Southern Kansas to Have a Railroad.
By a letter from E. P. Bancroft, of Emporia, to S. P. Channell, of this place, we learn that the contract for the grading of the Kansas City, Emporia & Southern Railroad in Lyon County will be let on the 15th inst., and the bridge for the Cottonwood River has been ordered, and is now being made at Chicago. Judge Peyton, of Emporia, has been appointed right of way commissioner for Lyon County, to adjust claims. The contract for the stone work of the Cottonwood bridge will be let this week, and work commenced on it as soon as the water will permit. The work will be pushed rapidly until the south line of Butler is reached.
Arkansas City Traveler, July 18, 1877.
S. P. CHANNELL purchased the hardware store of R. C. Haywood yesterday, and is now ready to serve all in need of anything in his line. Mr. Haywood will devote his time to collecting ac­counts due him, for awhile.
Arkansas City Traveler, July 18, 1877.
MR. HAYWOOD desires to thank his friends for the patronage he has received, and retires from business with the best of feelings towards all.
Arkansas City Traveler, July 18, 1877.
MR. CHANNELL invites all his former patrons to try him again, and assures all he will sell as cheap as anyone in South­ern Kansas for cash.
Arkansas City Traveler, July 25, 1877.
NEW ADS. L. McLAUGHLIN’s and S. P. Channell’s new adver­tisements appear this week, and Berry Brothers and Houghton & McLaughlin have made a change in theirs.
Arkansas City Traveler, July 25, 1877.
                AD: This space reserved for S. P. Channell’s announcement of Hardware.
Arkansas City Traveler, July 25, 1877.
Every day new machinery is sent out by Channell and Bene­dicts. On the corner of Benedicts’ the sidewalk is blocked with fanning mills, hay rakes, etc.
Arkansas City Traveler, July 25, 1877.
MR. CHANNELL has engaged a large space in the paper this week to tell the people what he has in the hardware line. He will go north soon to replenish his stock, and when it arrives, he will have one of the largest supplies of wagons, machines, and farming implements to be found anywhere in the Southwest. Mr. Channell always bore the reputation of selling the best hardware for the least money, and his many friends will be glad to learn that he is again in business.
                            [For some reason the ad referred to was not printed.]
Arkansas City Traveler, August 22, 1877.
                                                           LAMP BURST.

Early Monday evening, Mr. Gates went to the door of Channell’s hardware store for the purpose of buying something, and found the door locked and the inside of the store in flames. While it was being talked over how they could get in, T. H. McLaughlin came to the rescue, and planting himself back on his patent leg, gave such a kick that would shame a mule, and sent the whole pane of glass in the door in a thousand and one pieces. This made an opening large enough to get in and out of very easily, and in a few minutes the lamps were lowered and carried out, and the flames smothered. The cause of the disas­ter was from a lamp bursting. The only damage done was the breaking of the lamp and scorching of a plow handle and the floor. The oil from the lamp had spread over the floor, and had it not been discovered soon after, the building would have been endangered. Only a few persons were present at the time, but among them we noticed two or three candidates.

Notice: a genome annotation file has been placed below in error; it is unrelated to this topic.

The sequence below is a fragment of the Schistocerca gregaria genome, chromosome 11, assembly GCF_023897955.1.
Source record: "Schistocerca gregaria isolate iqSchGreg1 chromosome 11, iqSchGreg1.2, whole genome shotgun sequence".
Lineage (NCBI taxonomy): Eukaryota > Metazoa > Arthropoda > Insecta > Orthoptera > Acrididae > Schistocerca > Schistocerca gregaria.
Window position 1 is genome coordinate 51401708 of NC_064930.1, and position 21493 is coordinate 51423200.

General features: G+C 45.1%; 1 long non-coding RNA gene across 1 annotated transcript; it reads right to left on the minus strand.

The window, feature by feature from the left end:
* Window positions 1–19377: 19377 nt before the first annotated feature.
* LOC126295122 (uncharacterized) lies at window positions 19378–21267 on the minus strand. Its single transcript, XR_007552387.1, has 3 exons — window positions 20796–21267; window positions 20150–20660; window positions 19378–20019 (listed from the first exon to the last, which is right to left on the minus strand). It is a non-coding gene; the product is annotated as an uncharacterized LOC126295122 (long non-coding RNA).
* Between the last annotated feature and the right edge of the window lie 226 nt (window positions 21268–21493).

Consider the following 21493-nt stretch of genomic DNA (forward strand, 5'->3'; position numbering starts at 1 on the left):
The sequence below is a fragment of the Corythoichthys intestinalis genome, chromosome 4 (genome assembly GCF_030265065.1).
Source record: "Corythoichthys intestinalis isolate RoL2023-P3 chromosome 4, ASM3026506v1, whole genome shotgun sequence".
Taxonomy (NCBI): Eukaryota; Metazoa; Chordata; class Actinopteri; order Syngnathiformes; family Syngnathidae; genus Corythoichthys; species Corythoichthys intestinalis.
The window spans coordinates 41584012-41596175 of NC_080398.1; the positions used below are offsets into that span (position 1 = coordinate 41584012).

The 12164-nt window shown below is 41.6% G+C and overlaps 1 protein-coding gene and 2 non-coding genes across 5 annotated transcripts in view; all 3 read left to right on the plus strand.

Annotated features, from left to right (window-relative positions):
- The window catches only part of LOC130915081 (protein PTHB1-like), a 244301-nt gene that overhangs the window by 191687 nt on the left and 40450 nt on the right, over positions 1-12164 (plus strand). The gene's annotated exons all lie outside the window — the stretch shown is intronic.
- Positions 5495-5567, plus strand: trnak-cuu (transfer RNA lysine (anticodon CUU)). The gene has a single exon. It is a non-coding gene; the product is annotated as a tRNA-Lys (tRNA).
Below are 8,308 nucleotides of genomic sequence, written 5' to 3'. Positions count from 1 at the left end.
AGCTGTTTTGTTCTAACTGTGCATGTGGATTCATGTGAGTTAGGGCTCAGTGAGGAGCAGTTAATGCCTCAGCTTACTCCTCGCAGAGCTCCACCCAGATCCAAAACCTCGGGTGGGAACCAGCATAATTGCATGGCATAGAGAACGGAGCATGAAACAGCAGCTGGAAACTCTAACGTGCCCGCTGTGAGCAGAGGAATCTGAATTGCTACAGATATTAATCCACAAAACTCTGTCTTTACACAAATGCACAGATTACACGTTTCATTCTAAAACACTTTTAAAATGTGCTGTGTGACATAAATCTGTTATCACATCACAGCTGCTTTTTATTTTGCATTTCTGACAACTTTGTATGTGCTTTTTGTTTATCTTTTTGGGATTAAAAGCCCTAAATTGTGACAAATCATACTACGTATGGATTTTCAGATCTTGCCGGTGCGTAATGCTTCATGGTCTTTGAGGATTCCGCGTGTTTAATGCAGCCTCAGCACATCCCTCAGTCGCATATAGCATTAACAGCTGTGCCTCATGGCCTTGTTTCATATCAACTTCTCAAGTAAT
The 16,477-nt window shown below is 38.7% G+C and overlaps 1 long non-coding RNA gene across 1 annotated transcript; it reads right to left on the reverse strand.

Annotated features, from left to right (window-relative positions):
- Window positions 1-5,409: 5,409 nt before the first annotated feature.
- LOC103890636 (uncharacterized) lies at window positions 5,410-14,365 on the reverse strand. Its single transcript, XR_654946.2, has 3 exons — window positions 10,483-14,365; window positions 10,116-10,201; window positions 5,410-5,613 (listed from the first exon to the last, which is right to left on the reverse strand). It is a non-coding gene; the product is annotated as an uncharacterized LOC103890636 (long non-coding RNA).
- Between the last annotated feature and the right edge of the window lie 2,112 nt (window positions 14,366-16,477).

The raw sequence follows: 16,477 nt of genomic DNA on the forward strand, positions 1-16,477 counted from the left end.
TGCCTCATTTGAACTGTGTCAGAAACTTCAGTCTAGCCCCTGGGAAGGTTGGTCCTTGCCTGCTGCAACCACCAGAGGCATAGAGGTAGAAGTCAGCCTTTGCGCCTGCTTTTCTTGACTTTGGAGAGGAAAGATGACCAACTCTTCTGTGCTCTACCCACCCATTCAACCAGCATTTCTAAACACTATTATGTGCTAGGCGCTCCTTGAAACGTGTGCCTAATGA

Arkansas City Traveler, September 26, 1877.
S. P. CHANNELL has returned from Kansas City, where he went to witness the different tests of farming implements and machinery.
Arkansas City Traveler, October 10, 1877.
One of the most comfortable and convenient carriages to be seen is Channell’s phaeton that arrived last week.
Winfield Courier, October 18, 1877.
                              GRAND LODGE KNIGHTS OF HONOR OF KAN.
This grand body was organized in this city September 28th, by Past Supreme Dictator, A. E. Keyes, of Mansfield, Ohio, with the following officers.
Alonzo Howland, Past Grand Dictator; Dr. W. G. Graham, Grand Dictator, Winfield; C. W. Rambo, Elk Falls, Grand Vice Dictator; E. Maris, Eldorado, Grand Assistant Dictator; B. F. Smith, Oxford, Grand Chaplain; Henry J. Walker, Grand Reporter; S. P. Channell, Arkansas City, Grand Treasurer; R. W. Stephenson, Wellington, Grand Guide; H. O. Lystre, Cedar Vale, Grand Guardian; James Fogy, Douglass, Grand Sentinel.
The following were elected Trustees: H. O. Lystre, E. Maris, R. W. Stephenson, R. F. Smith, and L. F. Chandler.
The Grand Dictator appointed the following committees.
On Appeals: E. B. Kager, L. F. Chandler, and W. C. Robinson.
On Printing and Supplies: The Dictator, Vice Dictator, and Reporter.
On Laws and Supervision: A. Howland, R. F. Smith, and H. J. Walker.
On Finance: E. Maris, W. C. Robinson, and F. Sowers.
On Mileage and Per Diem: Thos. Osborn, H. O. Lystre, and A. E. Garrison.
On Returns: E. B. Kager, C. W. Rambo, and Dr. Lewis.
On State of the Order: H. J. Walker, A. Howland, B. F. Smith, J. W. McWilliams, and L. F. Chandler.